A total of 997 neonates who were suspected of neonatal meningitis and underwent LP, including 625 (62.69%) males and 372 (37.31%) females, were eventually included in the study. Among them, 761 (76.33%) neonates were diagnosed as nonmeningitis by doctors before discharge and 236 (23.67%) were diagnosed as bacterial meningitis. 836 (83.9%) neonates had antibiotics before underwent LP. Majority of the study subjects were full-term and normal-birth-weight neonates (68.30%). A total of 54 (22.88%) neonates with confirmed bacterial meningitis were positive in CSF culture, and out of them, 27 (50%) were Gram positive [Table 1].
Table 1: Baseline demographic characteristics and clinical groups

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The top three common bacteria were Streptococcus agalactiae (Group B)(GBS) (n = 13), followed by  Escherichia More Details coli (n = 13) and Klebsiella pneumoniae (n = 4), which together accounted for 55.56% of the bacteria. The composition of bacterial pathogens is shown in [Figure 1], and they differed with different characteristics except the gender. E. coli was mainly found in bacterial meningitis term and late-onset neonates, and K. pneumoniae was found in low-birth-weight (LBW), premature, and early-onset neonates. In addition, some bacteria such as Flavobacterium meningosepticum, Staphylococcus epidermidis, and Staphylococcus haemolyticus could be detected in normal-body-weight (NBW) and term neonates, which were lacking in LBW and premature neonates. The bacterial species in neonates with late-onset purulent meningitis was also more diverse than that in those with early-onset bacterial meningitis.
Figure 1: Distribution of bacterial pathogens detected in cerebrospinal fluid culture

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Distinguish meningitis from nonbacterial meningitis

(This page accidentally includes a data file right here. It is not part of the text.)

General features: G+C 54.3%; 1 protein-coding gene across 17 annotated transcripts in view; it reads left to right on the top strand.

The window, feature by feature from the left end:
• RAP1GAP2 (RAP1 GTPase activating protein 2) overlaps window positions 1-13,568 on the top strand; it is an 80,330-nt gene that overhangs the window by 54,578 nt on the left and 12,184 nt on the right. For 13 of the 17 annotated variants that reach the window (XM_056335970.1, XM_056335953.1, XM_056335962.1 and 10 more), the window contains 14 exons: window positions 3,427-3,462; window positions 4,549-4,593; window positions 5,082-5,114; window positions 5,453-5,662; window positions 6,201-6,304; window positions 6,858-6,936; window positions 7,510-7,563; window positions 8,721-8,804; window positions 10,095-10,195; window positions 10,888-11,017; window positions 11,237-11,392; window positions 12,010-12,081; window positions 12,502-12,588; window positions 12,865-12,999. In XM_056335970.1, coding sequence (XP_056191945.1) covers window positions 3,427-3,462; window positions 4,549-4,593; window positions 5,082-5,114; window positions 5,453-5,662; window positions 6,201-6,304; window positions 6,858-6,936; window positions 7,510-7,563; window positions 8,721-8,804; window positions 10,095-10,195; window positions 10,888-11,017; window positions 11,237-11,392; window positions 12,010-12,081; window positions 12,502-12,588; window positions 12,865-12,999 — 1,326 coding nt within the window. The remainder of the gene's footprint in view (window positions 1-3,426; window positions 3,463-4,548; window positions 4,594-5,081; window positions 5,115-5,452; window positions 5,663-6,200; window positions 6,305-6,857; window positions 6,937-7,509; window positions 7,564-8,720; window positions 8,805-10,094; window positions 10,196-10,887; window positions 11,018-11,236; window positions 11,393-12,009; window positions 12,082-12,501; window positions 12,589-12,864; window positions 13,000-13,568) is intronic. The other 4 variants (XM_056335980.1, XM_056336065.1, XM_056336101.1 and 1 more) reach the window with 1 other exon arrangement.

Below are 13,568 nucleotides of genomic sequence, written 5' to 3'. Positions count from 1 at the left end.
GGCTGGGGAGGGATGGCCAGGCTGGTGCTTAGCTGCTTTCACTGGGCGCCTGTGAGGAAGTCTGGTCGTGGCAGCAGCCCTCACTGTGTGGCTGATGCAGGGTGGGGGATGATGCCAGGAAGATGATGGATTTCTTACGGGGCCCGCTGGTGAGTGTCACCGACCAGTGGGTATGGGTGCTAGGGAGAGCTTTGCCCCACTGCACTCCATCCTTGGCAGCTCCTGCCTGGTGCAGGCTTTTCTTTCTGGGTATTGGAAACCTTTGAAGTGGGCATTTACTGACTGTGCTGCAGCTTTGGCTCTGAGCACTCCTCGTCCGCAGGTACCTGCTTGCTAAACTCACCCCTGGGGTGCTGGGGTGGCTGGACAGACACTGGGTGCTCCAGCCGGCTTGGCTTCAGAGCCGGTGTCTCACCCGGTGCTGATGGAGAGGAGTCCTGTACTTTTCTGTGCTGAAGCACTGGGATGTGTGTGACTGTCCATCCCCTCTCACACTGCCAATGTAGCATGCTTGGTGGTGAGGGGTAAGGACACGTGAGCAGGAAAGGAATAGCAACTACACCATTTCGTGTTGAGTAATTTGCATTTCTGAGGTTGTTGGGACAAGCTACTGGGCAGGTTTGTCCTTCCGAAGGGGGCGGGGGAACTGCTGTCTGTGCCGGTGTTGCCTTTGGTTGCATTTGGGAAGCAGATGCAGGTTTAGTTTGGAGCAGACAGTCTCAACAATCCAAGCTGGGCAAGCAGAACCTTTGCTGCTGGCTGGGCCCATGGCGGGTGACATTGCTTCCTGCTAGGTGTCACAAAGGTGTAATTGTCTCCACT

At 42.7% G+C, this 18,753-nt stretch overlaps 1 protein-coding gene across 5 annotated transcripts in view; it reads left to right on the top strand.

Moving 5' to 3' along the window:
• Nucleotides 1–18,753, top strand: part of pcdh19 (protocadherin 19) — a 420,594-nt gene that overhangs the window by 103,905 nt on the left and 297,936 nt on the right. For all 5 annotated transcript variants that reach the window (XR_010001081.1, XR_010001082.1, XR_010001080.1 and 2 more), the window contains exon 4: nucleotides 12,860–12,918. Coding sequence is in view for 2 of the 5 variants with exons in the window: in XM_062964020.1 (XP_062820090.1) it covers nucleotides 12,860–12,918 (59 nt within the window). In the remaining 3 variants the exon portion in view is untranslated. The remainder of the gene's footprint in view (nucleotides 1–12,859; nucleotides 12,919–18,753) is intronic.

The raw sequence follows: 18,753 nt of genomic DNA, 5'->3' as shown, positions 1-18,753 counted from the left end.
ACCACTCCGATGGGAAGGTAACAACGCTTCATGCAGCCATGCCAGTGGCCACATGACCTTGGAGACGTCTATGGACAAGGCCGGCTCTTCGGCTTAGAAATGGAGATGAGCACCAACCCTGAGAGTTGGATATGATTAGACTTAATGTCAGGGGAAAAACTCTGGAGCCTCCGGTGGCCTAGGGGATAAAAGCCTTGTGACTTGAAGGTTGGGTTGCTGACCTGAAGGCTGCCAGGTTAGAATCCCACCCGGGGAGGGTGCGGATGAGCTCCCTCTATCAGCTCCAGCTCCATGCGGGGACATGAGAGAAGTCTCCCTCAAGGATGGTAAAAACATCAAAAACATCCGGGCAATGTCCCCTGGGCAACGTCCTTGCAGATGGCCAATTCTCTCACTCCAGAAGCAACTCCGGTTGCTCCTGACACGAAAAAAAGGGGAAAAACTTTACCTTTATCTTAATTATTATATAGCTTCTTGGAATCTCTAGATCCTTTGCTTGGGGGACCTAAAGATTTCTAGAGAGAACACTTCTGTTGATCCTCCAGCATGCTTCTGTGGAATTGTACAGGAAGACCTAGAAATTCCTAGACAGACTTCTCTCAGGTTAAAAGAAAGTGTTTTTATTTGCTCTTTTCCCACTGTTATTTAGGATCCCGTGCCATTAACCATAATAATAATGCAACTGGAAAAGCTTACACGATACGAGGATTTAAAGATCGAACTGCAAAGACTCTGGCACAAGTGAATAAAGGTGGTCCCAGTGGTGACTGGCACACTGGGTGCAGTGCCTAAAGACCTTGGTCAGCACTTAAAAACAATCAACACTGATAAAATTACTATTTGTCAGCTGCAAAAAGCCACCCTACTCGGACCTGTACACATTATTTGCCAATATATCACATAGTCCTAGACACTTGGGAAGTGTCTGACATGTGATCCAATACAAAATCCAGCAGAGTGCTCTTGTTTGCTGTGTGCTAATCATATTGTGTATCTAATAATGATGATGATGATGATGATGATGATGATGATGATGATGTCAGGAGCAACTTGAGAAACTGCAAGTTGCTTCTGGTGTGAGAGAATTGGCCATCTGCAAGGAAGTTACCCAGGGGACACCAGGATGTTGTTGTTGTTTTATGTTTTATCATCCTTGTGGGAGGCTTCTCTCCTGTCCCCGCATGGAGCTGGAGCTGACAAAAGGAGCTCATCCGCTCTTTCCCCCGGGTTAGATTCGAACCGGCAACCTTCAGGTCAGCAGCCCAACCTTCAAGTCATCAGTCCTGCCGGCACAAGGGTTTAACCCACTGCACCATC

All the CSF indicators showed statistically significant difference between bacterial meningitis patients and nonbacterial patients as presented in [Supplementary Table 1 [Additional file 1]], while among the blood indicators, a statistically significant difference was observed only for hsCRP and LDH but not for WBCs and PCT. The frequency of LBW was also significantly different between bacterial patients and nonpatients. Gender and gestational age showed no significant difference of distribution between the two groups. The areas under the effect-time curves (AUCs) of CSF indicators were 0.87 (95% CI: 0.85–0.89, P < 0.001), 0.84 (95% CI: 0.81–0.86, P < 0.001), 0.77 (95% CI: 0.74–0.79, P < 0.001), and 0.70 (95% CI: 0.67–0.73, P < 0.001) for WBCs, glucose, LDH, and hsCRP, respectively. For blood indicators, the AUCs were 0.64 (95% CI: 0.61–0.67, P < 0.001) for both hsCRP and LDH [Figure 2]. Stepwise logistic regression showed that the combination of the gender (OR = 0.60, 95% CI: 0.38–0.92, P = 0.021), birth weight (OR = 0.41, 95% CI: 0.25–0.67, P = 0.003), level of glucoses in CSF (OR = 0.18, 95% CI: 0.13–0.25, P < 0.001), count of WBCs in CSF (OR = 1.01, 95% CI: 1.00–1.01, P < 0.001), hsCRP level in blood (OR = 1.00, 95% CI: 1.00–1.01, P = 0.022), and LDH level in blood (OR = 1.00, 95% CI: 1.00–1.00, P = 0.006) had an AUC value 0.91 (95% CI: 0.89–0.92). The model showed a sensitivity of 52.97% and a specificity of 96.98% with the positive predictive value of 84.46% and negative predictive value of 86.93%.